Employee Empowerment – What does it cause? How does it work?

Employee empowerment has been the main subject of the past two posts on this blog and we will not stop at that – although the next one might well be directed at organisational (and/or) corporate communication.

Lets consider the subject at hand: how employee empowerment works, and what does it cause to happen?

For one, in most cases, if the organisation which considers employee empowerment as a measure to progress, it is bound to bring about change and has to manage it..

Thakkar (2011), states that “successful balancing [in an organisation] requires employee trust [and] employee empowerment. The author goes on to define employee empowerment as “giving the employee a reason to be proud of be doing what s/he does” and goes on to point out that “loading employees with responsibility without empowering them is like making them fly without providing them with oxygen”.

If these practices have been known to exist in an organisation, then employee empowerment is going to lead toa radical change, which will originate amongst the employees and needs to be managed as all resources do. If the HR managers of your organisation are confronted with the above-mentioned mistrust or distrust, then they have to undergo training themselves in order to learn  how to manage such a change prior to making it occur on the one hand, and to adapt the processes to the organisation’s needs rather than vice versa as mentioned in a previous contribution.

Communication plays an important part in handling the change. “Ultimately the success of any change effort depends on how effectively the strategy for and the substance of the change is communicated to those who are the targets of change.” (Witherspoon and Wohlert, 1996 in Frahm and Brown (2003:3)

The authors go on to quote other specialists in the field as they state, “within the implementation phases, communication is often a top down sales pitch” (Okumus and Hemington, 1998) which is “argued to lead to cynicism about change” (Reichers, Wanous & Austin, 1997; Wanous, Reichers and Austin, 2000 in Ibid)

Such cynicism has to be overcome in the organisation so as to allow the management with an opportunity to lead by example as they bring about a coherence between that which is ‘broadcast’ to the outside world, that  what is ‘preached’ within the organisation and that what is practised by the ‘preachers’. (Thakkar, 2011). Incoherence is known to be rampant in organisations “where there is a lack of communication between the departments governing the organisation’s internal and external communication policies.” (Motiani, 2010).

Nayab (2011 a) points out that in order “for employees to be given the responsibility, the organisation’s culture  :shares information openly, encourages open communication with regular [constructive] feedback, facilitates leadership by guiding the empowered employee, involve the employees in strategic planning exercises so that  they are aware of the organisation’s vision and objectives, and apply that knowledge to strategic work.”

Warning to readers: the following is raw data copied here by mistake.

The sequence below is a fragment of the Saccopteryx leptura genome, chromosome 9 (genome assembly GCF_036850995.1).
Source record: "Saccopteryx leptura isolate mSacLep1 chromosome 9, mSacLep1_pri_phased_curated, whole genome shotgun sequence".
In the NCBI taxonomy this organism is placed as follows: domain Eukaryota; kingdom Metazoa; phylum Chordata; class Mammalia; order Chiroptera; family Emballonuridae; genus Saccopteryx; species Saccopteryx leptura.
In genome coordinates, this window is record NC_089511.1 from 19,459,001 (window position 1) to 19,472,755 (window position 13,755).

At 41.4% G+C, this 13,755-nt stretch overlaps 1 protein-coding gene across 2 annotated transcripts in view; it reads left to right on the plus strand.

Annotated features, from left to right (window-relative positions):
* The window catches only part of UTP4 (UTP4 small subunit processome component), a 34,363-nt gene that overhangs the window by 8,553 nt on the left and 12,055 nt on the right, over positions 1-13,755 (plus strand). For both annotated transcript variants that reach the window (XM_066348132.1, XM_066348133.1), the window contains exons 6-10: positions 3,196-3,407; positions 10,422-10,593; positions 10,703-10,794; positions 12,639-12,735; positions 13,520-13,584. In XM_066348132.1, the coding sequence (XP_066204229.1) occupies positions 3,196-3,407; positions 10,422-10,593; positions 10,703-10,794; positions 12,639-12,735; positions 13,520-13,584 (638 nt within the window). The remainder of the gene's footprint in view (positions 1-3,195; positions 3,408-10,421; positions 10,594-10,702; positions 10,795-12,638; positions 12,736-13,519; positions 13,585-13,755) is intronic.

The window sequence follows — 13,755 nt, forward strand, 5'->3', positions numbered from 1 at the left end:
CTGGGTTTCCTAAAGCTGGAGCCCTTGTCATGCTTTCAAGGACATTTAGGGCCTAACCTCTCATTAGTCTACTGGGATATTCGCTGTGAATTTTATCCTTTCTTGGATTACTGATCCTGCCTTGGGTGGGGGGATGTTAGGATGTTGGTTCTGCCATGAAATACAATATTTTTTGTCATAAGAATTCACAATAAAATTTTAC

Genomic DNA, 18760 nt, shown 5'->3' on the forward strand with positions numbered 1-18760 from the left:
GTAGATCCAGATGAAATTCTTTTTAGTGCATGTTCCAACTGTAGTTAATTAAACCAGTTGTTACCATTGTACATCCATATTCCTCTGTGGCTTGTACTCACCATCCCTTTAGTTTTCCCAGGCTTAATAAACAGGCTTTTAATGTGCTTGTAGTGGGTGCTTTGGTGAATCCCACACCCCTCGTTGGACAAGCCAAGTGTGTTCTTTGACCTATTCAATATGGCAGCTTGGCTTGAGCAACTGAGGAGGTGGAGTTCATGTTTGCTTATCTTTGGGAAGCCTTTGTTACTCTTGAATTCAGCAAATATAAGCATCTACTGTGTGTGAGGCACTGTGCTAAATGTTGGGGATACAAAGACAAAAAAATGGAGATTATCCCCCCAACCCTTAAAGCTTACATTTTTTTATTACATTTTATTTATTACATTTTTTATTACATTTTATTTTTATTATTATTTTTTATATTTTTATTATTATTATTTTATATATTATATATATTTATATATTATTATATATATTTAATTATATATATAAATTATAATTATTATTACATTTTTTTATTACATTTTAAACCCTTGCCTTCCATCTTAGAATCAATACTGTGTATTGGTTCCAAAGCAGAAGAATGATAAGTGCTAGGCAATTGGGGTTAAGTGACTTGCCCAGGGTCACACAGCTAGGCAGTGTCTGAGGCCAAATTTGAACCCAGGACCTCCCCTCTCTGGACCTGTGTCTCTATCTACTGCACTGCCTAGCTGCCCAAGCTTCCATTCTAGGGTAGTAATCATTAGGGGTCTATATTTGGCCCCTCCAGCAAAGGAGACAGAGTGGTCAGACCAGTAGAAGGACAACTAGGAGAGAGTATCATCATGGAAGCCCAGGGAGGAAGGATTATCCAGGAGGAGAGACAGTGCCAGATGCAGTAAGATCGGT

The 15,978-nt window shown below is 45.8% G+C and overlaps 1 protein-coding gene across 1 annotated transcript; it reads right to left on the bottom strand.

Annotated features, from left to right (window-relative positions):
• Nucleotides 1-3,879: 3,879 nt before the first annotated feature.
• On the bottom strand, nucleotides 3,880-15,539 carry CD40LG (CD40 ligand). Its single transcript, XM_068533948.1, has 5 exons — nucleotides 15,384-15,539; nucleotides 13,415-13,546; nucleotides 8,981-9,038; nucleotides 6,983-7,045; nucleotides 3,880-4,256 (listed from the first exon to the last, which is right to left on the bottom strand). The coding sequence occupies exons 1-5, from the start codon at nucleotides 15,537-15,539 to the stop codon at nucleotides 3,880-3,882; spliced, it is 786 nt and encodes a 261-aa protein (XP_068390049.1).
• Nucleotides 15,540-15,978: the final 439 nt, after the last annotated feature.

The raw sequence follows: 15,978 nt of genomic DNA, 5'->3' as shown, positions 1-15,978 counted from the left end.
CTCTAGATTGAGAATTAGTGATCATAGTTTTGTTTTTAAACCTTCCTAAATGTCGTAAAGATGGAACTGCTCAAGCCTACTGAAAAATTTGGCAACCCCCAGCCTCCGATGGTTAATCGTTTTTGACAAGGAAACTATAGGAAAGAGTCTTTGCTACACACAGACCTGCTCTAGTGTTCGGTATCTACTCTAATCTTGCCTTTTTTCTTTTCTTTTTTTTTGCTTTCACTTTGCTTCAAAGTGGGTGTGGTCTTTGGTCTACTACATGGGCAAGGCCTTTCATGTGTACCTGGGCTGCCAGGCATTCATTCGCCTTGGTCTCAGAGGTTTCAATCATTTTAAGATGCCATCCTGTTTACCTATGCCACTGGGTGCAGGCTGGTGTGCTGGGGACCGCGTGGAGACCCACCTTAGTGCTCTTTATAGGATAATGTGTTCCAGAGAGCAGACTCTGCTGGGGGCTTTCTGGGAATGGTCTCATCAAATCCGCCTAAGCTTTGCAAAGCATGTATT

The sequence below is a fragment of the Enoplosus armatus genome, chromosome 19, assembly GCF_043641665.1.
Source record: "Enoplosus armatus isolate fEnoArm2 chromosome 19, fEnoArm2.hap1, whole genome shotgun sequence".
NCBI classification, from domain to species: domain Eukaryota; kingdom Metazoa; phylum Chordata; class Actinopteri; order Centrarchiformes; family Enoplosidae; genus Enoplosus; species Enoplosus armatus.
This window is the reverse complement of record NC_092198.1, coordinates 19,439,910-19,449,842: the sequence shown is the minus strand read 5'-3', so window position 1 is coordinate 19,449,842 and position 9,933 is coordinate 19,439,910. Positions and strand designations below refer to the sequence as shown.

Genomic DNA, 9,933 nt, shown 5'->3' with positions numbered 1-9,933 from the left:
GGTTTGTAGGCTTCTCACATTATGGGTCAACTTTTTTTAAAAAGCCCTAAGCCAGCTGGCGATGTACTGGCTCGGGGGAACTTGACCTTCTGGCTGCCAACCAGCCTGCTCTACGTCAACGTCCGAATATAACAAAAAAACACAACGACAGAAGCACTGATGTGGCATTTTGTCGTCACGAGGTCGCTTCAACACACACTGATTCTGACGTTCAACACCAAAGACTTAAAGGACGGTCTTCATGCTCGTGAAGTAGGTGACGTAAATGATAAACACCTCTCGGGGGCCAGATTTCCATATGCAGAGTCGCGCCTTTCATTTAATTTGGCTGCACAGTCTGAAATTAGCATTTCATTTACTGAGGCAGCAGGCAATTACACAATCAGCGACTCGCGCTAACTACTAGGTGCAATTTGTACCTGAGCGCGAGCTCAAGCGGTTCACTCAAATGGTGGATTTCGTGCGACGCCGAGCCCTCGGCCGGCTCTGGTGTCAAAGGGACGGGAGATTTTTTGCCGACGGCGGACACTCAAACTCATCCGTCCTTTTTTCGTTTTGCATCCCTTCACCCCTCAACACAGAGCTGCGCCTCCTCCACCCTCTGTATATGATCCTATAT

The other question asked above is, How does employee empowerment work?

Nayah (2011 b) points out that “organisations that engage in providing empowered employees with the means to carry out their work, will gai, thanks to: better employee performance, novel and better adapted ways to overcome operational issues, exploit opportunities and improve products and services.”

As we have seen, employee empowerment requires engagement on behalf of the organisation which wishes to reap its benefits. As in any case, employees only given responsibilities without the necessary resources to carry them out will only end up frustrated and that can only take all persons involved in a downward spiral.

As I  close this section on employee empowerment, I’m reminded of Archimedes Principle which states “an object, immersed in a fluid shall be buoyed by a force equal to that of the fluid displaced by the immersed object.” Similarly, an employee who is empowered and when the organisation is sufficiently flexible to let him act, will reap from the benefit of his work (which can be compared to the buoyancy).

Reference:

Frahm, J. and Brown, K.,(2003), Organisational Change Communication: Lessons from the Public Relations Communication Strategies, ANZCA03 Conference, Brisbane, available at http://www.anzca.net/conferences/anzca03proceedings.html

Motiani, K (2010), A Study of the Correlation between improved Intra- and Inter-Organisational Communication and Operational Efficiency and Efficacy in Luxembourg’s Non-Profit Organisations, University of Liverpool

Nayah, N., (2011 a), Overworked Employees Are not Empowered. Learn Why Here, Bright Hub: Business-Team Building and Empowerment available at http://www.brighthub.com/office/human-resources/articles/123587.aspx

Nayah, N., (2011 b), How Employee Empowerment has pushed Companies Ahead, Bright Hub: Business-Team Building and Empowerment, available at http://www.brighthub.com/office/human-resources/articles/123676.aspx

Thakkar, H., (2011), How to manage change from Employees?, Learning and Development, HR Planning, available at http://www.hrgyaan.com/how-to-manage-change-from-employees/